Jason (jcreed) wrote,

I got to thinking whether I really read as much as it seems I do, and whether I read disproportionately more nonfiction as much as it seems I do. So I went back through livejournal and my paper journal and figured out what books I've read during the first seven months of 2004:

(non-fiction, fiction, linguistics)
The Basque History of the World (Mark Kurlansky)
Spoken Here (Mark Abley)
After Theory (Terry Eagleton)
Drawing on the Right Side of the Brain (Betty Edwards)
The Mother Tongue (Bill Bryson)
Fearful Symmetry (A. Zee)
Rules of Play (Katie Salen and Eric Zimmerman)
Seeing Voices (Oliver Sacks)
Invisible Cities (Italo Calvino)
Experiences in Translation (Umberto Eco)
Notes from a Small Island (Bill Bryson)
Describing Morphosyntax (Thomas E. Payne)
French Opera Posters 1868-1930 (a Dover Book, pretty much just pictures)
After Babel (George Steiner)
On Difficulty (George Steiner)
Literary Theory (Terry Eagleton)
The Origin of Language (G. A. Wells)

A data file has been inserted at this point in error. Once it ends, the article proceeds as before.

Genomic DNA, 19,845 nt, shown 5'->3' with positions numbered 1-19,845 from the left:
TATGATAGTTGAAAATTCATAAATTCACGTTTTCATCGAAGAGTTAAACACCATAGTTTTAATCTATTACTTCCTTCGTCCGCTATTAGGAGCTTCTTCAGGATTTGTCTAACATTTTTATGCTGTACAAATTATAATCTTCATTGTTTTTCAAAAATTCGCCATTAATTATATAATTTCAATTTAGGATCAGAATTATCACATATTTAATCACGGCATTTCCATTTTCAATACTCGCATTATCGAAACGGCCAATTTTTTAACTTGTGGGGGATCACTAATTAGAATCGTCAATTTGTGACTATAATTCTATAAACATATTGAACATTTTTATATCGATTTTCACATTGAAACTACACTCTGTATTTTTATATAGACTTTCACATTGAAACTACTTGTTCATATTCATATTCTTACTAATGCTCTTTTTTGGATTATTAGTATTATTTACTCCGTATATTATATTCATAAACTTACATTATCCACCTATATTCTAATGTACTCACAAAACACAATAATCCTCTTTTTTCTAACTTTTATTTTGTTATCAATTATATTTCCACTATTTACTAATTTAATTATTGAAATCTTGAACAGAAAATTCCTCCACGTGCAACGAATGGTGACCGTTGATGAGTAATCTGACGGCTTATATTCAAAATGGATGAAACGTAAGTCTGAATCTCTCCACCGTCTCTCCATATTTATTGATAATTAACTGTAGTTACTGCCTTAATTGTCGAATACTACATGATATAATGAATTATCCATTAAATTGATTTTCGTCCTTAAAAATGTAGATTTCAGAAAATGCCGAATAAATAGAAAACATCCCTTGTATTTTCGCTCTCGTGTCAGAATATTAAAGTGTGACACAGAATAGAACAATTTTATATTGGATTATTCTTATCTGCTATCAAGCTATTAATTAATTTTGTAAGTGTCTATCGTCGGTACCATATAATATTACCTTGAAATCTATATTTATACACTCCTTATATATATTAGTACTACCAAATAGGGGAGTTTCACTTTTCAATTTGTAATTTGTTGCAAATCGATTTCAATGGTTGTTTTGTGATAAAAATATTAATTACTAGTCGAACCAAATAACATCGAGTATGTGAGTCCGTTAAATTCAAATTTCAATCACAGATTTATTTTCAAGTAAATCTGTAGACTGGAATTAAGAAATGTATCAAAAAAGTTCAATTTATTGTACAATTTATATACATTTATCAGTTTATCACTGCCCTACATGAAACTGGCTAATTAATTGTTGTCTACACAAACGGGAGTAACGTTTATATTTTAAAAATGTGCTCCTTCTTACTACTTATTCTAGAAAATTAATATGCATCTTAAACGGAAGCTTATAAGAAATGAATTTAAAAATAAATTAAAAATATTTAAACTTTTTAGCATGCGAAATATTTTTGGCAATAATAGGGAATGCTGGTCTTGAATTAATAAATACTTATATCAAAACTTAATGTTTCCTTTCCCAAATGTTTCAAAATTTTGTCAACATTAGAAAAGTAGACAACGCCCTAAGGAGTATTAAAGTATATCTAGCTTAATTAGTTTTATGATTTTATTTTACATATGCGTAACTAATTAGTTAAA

The Modern Mind (Peter Watson)
Exercises in Style (Raymond Queneau)
Welcome to the Ivory Tower of Babel (Mike S. Adams)
A Perfect Vacuum (Stanislaw Lem)
A Confederacy of Dunces (John Kennedy Toole)

Hm, twenty-two books, 86% non-fiction, 37% of the non-fiction being linguistics. (The other topics being, respectively, sociology, critical theory, art, physics, games, travel, design, philosophy, literary theory, history, rhetorical technique, politics) A bit of a bias. In fact before a week or two ago I apparently hadn't read much fiction at all this year --- just the Calvino. I think the last fiction before that was tom7's "Name of Author by Title of Book" and Chuck Palahniuk's "Lullaby" from last december.

Conclusion: I definitely too spend a lot of time reading about random shit that isn't computer science. I did start reading "Mechanizing Proof" once! But I never finished... I should really give that back to donna probably.

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